HTTPS & SSL¶
Web browsers can make insecure (HTTP) or secure (HTTPS) connections to websites. Since the wiki requires passwords, it should be set up to use HTTPS.
When a web browser tries to create an HTTPS connection with a website, it requests to see an SSL certificate that proves the server it is talking to is the real deal. If the server can’t provide one that matches the address the web browser is trying to connect to, the web browser will warn the user that something is wrong.
For example, although https://neurowiki.cwru.edu is a perfectly valid alias for https://neurowiki.case.edu, a browser visiting the former should warn the user that the connection is not secure, preventing them from visiting it unless they click through some warnings. Here’s what Chrome does when I visit that address:
The SSL certificate we obtained from the university for that virtual machine
certifies that our site is
neurowiki.case.edu, but not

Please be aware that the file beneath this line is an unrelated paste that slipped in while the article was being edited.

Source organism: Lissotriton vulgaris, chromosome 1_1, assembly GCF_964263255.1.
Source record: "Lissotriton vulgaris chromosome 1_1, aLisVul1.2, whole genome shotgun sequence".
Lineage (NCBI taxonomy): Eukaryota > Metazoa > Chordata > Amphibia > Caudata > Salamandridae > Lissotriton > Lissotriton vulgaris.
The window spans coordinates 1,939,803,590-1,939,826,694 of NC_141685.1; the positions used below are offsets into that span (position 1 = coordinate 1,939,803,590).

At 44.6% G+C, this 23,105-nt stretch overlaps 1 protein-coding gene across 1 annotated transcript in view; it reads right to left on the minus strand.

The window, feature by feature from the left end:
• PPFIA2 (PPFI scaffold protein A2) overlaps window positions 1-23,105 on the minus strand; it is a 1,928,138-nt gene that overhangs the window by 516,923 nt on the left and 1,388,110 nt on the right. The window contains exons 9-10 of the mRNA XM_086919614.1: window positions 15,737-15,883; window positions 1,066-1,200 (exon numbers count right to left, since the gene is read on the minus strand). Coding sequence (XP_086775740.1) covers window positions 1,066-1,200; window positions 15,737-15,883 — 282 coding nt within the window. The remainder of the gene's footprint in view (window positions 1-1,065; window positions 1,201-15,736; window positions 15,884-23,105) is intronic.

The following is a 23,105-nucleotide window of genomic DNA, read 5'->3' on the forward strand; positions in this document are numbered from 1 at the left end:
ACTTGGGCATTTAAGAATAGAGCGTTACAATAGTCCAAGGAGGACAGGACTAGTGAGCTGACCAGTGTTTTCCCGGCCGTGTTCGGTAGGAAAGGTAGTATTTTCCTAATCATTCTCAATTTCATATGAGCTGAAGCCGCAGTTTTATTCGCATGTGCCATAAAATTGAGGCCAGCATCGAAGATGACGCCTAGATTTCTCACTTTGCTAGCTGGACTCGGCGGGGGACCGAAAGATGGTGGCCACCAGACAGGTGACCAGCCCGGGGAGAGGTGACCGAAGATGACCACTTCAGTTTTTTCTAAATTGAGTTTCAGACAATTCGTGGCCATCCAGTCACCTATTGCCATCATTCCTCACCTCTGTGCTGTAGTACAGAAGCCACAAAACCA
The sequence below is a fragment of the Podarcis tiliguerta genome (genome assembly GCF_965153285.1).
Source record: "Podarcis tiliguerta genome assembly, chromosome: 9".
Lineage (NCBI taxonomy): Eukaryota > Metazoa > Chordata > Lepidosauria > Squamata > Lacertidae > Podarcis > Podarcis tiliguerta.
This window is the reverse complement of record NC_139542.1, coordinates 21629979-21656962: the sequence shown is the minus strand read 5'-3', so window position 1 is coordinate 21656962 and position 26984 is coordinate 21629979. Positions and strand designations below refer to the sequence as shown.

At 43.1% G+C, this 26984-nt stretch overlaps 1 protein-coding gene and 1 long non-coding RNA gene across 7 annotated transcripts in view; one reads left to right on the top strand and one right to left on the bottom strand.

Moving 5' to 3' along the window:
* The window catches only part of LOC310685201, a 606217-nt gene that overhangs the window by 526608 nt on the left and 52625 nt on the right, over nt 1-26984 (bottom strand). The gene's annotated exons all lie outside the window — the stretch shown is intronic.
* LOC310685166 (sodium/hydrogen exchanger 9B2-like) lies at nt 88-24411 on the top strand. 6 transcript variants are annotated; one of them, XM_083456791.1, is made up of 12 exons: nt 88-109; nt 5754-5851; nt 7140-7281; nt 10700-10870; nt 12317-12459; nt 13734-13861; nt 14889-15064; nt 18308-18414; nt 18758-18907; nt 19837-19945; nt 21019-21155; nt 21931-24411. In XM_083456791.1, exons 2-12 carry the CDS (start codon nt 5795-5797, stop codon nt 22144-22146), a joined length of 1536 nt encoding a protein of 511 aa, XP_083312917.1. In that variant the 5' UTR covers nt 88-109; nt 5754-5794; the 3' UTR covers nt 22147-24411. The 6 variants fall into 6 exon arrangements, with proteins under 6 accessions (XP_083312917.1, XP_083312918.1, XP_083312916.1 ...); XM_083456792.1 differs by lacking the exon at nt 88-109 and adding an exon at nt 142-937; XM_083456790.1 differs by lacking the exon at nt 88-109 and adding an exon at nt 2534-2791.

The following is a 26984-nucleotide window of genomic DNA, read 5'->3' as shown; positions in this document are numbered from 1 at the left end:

neurowiki.cwru.edu. Lacking an appropriate SSL certificate does not prevent
people from using the site (i.e., in Chrome, I could click “Proceed to
neurowiki.cwru.edu (unsafe)”), but your visitors will likely be scared away, or
at least inconvenienced, if it’s absent.
As described in Port Forwarding & Bridged Networking, when a virtual machine is using port forwarding, it is accessed using an address like https://dynamicshjc.case.edu:8014. For this reason, the virtual machine needs to present DynamicsHJC’s SSL certificate while it is using port forwarding. When it is switched to bridged networking, it is accessed at an address like https://neurowiki.case.edu, so it must present a different SSL certificate. When the virtual machine is cloned and moved to https://neurowikidev.case.edu, it must present another different SSL certificate.
Instructions for creating and renewing SSL certificates can be found in SSL Certificate Management.